Southwest Montana: A Profile (3 of 4)

Southwest Montana

Fur trappers, followed quickly on the heels of Lewis and Clark into the new frontier. Searching for beaver to satisfy the latest fashion demands of Europeans, they wandered to what would become Montana Territory and particularly to the southwest sector of the state. But they were not settlers, just passers-through, and they left behind a mostly negative legacy that included degradation of the natives and a depletion of resources that saw the profits flow to only a few.                

Natural processes dictated southwest Montana would be the state's most mineralized region. Treasures hidden in the streams and rocks were the result of volcanic activity. A molten intrusion - a batholith in geologic speak - occurred below the earth's surface, intermingling with limestone. In this area, the batholiths are mostly in the form of granite. When molten magma comes in contact with limestone, it reacts to create a wide variety of minerals. As the magma hardens, the mineral forms an outside layer over the intrusion separating it from the limestone. This mineral-filled contact zone may be anywhere from a few feet to a few hundred feet thick. Prospectors were aware contact zones around granite intrusions, especially those in limestone, are likely to contain any of several different kinds of ore bodies, including deposits of gold.                

Prospecting, gold panning and mining were the catalysts for the white man's initial appearance, temporary invasiveness and occupation. Thousands of fortune-seekers stampeded to what is southwest Montana to comb the gulches and hills searching for the shiny gold.               

The first "colors" were found in 1852, in southwest Montana by a French Canadian half-breed, nicknamed Benetsee. Granville Stuart who would be known as "the Father of Montana," heard of the find and prospected "Benetsee Creek" - today's Gold Creek, eight miles west of Garrison Junction. Here, in May 1858, Stuart and his three partners made Montana's first reported gold strike. Then in July 1862, a major discovery of gold at Grasshopper Creek gave birth to Montana's initial Territorial Capital, Bannack. Efforts to define our boundaries and coin the name "Montana" grew from this mining camp.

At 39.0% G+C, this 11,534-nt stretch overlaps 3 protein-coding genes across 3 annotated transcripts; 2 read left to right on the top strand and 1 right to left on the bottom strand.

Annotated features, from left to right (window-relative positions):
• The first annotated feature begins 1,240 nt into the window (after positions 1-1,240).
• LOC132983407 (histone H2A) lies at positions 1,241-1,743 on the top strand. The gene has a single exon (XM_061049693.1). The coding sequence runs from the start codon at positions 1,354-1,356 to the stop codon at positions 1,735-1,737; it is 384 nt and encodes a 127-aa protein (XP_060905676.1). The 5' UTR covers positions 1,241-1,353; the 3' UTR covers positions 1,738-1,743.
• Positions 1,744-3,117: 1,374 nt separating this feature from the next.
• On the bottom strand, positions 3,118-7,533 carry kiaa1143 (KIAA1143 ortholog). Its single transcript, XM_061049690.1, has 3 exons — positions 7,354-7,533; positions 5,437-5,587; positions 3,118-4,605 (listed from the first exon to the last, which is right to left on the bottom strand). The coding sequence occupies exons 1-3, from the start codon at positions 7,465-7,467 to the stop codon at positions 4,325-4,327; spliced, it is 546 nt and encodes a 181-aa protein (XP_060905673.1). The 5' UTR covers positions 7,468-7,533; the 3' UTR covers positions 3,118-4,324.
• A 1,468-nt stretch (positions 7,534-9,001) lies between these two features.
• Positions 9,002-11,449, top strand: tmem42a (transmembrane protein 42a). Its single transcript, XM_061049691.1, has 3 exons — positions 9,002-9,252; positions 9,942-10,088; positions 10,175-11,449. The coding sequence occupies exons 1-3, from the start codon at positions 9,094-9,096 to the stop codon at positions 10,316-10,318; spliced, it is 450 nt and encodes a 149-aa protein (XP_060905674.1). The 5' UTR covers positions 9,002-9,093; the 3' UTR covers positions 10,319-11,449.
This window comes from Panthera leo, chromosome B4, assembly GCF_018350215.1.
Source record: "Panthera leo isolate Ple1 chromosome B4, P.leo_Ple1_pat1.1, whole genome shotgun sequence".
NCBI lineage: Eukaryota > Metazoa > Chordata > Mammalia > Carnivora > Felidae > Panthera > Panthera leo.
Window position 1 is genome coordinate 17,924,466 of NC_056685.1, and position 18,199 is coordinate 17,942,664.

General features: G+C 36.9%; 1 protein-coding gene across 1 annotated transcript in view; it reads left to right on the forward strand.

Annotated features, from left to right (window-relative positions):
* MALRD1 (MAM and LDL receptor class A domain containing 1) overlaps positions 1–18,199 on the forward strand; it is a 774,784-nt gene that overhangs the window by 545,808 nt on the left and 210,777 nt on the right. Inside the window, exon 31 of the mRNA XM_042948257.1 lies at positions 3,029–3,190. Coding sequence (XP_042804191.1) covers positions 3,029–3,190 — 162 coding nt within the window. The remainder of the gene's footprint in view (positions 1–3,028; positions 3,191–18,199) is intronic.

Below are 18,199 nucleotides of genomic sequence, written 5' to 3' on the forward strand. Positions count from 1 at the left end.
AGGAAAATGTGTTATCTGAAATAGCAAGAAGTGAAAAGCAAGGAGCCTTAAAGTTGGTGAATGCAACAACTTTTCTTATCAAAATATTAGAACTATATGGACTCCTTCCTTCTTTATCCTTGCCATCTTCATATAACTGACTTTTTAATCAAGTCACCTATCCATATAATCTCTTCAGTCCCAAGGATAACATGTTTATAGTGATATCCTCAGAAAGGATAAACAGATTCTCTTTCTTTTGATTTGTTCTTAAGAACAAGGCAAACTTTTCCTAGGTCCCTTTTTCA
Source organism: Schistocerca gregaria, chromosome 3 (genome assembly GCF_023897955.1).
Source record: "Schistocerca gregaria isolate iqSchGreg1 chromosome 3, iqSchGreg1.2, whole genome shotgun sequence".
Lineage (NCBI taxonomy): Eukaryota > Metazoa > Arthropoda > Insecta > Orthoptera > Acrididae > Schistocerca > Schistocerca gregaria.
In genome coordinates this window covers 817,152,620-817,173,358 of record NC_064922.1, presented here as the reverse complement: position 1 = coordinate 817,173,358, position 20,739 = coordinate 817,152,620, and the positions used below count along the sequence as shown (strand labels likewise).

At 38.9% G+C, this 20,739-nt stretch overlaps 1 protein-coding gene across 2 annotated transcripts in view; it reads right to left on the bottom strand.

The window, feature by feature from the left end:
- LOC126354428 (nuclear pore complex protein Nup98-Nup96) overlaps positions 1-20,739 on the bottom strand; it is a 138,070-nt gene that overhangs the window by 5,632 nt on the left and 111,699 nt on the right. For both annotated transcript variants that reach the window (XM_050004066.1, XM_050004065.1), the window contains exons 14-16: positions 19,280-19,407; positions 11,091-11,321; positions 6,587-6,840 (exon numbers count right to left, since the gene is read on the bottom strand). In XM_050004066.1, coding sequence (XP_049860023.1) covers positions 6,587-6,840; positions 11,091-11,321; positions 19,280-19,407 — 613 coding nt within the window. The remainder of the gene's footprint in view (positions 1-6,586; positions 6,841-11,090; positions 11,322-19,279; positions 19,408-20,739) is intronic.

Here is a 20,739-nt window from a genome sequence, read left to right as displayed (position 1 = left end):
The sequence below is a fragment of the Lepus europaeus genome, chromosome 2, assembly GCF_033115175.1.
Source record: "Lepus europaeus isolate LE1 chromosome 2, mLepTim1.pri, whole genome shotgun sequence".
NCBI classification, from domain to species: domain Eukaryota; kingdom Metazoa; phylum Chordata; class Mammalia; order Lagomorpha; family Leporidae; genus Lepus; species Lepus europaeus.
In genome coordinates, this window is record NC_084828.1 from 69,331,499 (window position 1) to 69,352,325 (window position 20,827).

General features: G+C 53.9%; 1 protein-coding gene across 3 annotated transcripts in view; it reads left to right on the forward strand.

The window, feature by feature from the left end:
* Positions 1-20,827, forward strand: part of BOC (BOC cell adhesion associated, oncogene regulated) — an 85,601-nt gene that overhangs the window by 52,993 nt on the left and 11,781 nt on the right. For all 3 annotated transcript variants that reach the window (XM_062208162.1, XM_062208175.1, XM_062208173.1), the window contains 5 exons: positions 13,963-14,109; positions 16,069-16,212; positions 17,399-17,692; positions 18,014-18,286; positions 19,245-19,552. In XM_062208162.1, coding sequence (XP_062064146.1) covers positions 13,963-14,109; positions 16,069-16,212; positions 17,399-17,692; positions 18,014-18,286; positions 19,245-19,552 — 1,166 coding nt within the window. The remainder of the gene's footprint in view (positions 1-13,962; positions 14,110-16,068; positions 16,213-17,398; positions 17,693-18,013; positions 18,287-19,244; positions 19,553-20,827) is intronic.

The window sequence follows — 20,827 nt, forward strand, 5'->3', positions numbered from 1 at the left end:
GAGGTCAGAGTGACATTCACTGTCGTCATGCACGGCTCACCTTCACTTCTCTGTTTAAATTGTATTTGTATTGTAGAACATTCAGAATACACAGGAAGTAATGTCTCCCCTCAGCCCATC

Montana's largest strike ever, in May 1863 at Alder Gulch. Virginia City evolved from it and its population exploded to 10,000. It took over Territorial Capital status from Bannack in the spring of 1865. When the elusive gold nuggets were found in today's Helena in 1864, the claim was under the name of "Last Chance." Helena grew and became the Territorial Capital in 1875 and the capital of Montana when statehood was granted in 1889.                

As word of these and other discoveries reached the eastern United States and Europe, would-be-miners crowded onto the steamboats coming up the Missouri River to Fort Benton and then ventured overland to Montana's gold camps. Other eager treasure hunters straggled north from the fields of Colorado, Nevada and California. Many boomtowns grew out of the frantic search for the yellow metal as well as from silver discoveries. Granite, Elkhorn, Confederate Gulch, Diamond City, Montana City, Garnet, Horse Prairie, Southern Cross, Pony and Marysville were but a few of the legendary camps. Philipsburg, in the Flint Creek Valley, with the now ghost of Granite, became Montana's richest silver mining district.                

The gold period of the 1860s through the 1880s was a heady and turbulent era, but by the 1890s copper began making its rise to stardom. Considered one of the most prolific mining districts in the world, Butte earned the title "richest hill on earth." Not only was it born from gold when a prospector discovered the stuff in 1865 on Silver Bow Creek, but it became a major producer of copper, and of silver as well.                

Prospectors and their followers rushing into Southwest Montana during the 1860s created a demand for goods and provisions, especially beef. The Beaverhead, Madison, Big Hole and Deer Lodge valleys became Montana's most important livestock ranges. Some of the cattle outfits still in operation today, have been in the same family for many generations and grew from those first years. In 1862, Conrad Kohrs bought a ranch in the Deer Lodge Valley established by a former Metis fur trader named Johnnie Grant. It became one of the largest cattle empires in the state; today it goes by the brand Grant Kohrs Ranch National Historic Site. The Gallatin and Bitterroot valleys, evolved into productive farming regions thanks to this new population. Bozeman, established in 1864, grew from agriculture. In the late 1860s, three flourmills were in operation in the Gallatin.


Rick and Susie Graetz